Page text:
We love going through antique cookbooks. Of course many of the recipes in them are untested, and, frankly, inedible. But each one is a little domestic history lesson. Part of the fun of skimming these old books are the many silly names for dishes that have slipped (often rightfully) into oblivion. We’ve already introduced you to the “Chicken Roly Poly”. And “Syllabub.” Someday we might spring “Sally Lunns” on you. Or “Cracknels.” Or “Puff Wonders.” Or “Maids of Honor.”
Those light-hearted recipe titles probably brought a lot of levity to kitchens and tables in those pre-Food Network days when cooking wasn’t so much a hobby as a chore. Try to picture Ina Garten feeding ten kids and a husband using only what she had in her garden, a stubborn wood fire, and pails of water from the well up the hill. (Attention network execs: you got the idea here first.) When a 19th century homemaker’s self-cured lamb shank molded over in the basement, there wasn’t much else to do besides cut off the spoilage, fry up whatever was left to kill off toxins, cover it with a flour paste and call it “Frizzle Pud.” Even if it tasted horrible, at least she’d hopefully get a laugh from the kids. (And wouldn’t kill off more than one or two of them.)
We’re sure Joanna Beekman, William’s wife, faced most of the same challenges as other homemakers of her day. Even as a prominent judge’s wife, she was still living in the middle of pretty much nowhere. And though her husband owned a general mercantile, she was subject to the same limitations of ingredients as her neighbors. However, she was probably held to a higher standard of entertaining. So when company came calling, she had to make her husband proud…even if all she had was some flour, sugar, and jam from the previous summer.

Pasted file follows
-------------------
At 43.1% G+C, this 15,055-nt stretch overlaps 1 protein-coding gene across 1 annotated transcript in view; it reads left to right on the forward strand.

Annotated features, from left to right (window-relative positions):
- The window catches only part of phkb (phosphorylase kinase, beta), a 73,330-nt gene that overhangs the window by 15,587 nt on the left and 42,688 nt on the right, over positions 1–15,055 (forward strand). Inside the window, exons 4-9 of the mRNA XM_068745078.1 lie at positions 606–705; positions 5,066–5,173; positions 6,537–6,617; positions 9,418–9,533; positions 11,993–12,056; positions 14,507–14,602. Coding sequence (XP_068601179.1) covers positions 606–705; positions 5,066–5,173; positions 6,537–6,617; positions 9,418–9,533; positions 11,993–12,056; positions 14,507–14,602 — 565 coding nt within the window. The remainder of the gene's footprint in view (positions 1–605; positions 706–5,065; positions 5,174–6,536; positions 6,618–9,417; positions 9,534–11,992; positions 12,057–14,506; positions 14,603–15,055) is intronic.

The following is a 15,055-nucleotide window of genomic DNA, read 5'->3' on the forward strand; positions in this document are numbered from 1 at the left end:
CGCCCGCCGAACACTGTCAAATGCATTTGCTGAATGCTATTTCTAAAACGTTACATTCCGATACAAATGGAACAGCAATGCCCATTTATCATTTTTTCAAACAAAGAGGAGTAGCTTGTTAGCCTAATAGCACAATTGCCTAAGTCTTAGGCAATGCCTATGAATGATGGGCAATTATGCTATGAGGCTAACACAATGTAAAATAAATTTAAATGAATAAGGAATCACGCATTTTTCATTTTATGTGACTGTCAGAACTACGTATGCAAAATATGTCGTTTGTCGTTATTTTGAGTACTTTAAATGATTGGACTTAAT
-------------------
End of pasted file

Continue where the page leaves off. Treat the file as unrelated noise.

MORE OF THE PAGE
We get a lot of last minute guests just like Joanna did. So a few years ago we developed a quick dessert that looks elegant, but can be whipped up in minutes. It’s as good for a morning coffee talk, as it is for an afternoon gossip session. Or even a late night gab fest. But most importantly, it uses ingredients you surely have on your pantry shelf and in your refrigerator. We decided this cake deserved a silly old-fashioned name…thus, the “JamDoily” cake was born.
People loved it so much, we decided to produce a ready-to-make mix of our favorite variety, vanilla cardamom, and offer it for purchase in our mercantile. All you need to bring to the mixing bowl are eggs, milk, butter and that half a jar of jam that’s been sitting in your fridge door. If you don’t want to use our mix, then by all means make your cake from scratch…you just need a recipe for a two layer cake. Any one will do. And you’ll have it finished in a doodinny-minny. That’s another made up word. This is fun. Follow along…
Firts, take one of your two cake layers and flip it UpsyDupsy.
Next, globbaglobb (yes, that’s both a noun and a verb) of jelly on the cake.
Spread it around evenly in a thick, mishysquish layer.
Put the second layer righty-tite on top of the jelly.
Now it’s time for prettification. Place a doily on top of the cake. (And yes, we include the doily right in with our mix. We’re thoughtful like that.)
And then tippatappa a little powdered sugar over top of the doily. That means: put it in a wire sieve and gently shake it to ensure an even dusting. (Oh yes, we include the powdered sugar separately in our mix too. Man, we think of everything.)
Be careful not to jigglerupt the doily while removing it. You want a nice clean design.
Pretty, right? Your guests will flobbergibber over it.
They might even gigglechort.
But if they chucklechomp, by all means, call 911.
JamDoily Cake Mix and Beekman 1802 jams available here.